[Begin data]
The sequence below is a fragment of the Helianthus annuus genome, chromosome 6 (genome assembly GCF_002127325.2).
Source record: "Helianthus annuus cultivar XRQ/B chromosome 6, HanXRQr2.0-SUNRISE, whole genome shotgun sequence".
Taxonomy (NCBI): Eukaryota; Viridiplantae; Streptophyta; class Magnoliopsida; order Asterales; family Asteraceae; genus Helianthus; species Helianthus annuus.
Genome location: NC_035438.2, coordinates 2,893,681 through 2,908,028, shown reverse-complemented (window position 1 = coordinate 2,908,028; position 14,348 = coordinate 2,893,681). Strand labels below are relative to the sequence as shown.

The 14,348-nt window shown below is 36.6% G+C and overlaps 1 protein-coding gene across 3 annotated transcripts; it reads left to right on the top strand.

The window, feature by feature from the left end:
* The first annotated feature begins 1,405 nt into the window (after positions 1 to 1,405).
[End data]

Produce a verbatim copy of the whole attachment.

The sequence below is a fragment of the Helianthus annuus genome, chromosome 6 (genome assembly GCF_002127325.2).
Source record: "Helianthus annuus cultivar XRQ/B chromosome 6, HanXRQr2.0-SUNRISE, whole genome shotgun sequence".
Taxonomy (NCBI): Eukaryota; Viridiplantae; Streptophyta; class Magnoliopsida; order Asterales; family Asteraceae; genus Helianthus; species Helianthus annuus.
Genome location: NC_035438.2, coordinates 2,893,681 through 2,908,028, shown reverse-complemented (window position 1 = coordinate 2,908,028; position 14,348 = coordinate 2,893,681). Strand labels below are relative to the sequence as shown.

The 14,348-nt window shown below is 36.6% G+C and overlaps 1 protein-coding gene across 3 annotated transcripts; it reads left to right on the top strand.

The window, feature by feature from the left end:
* The first annotated feature begins 1,405 nt into the window (after positions 1 to 1,405).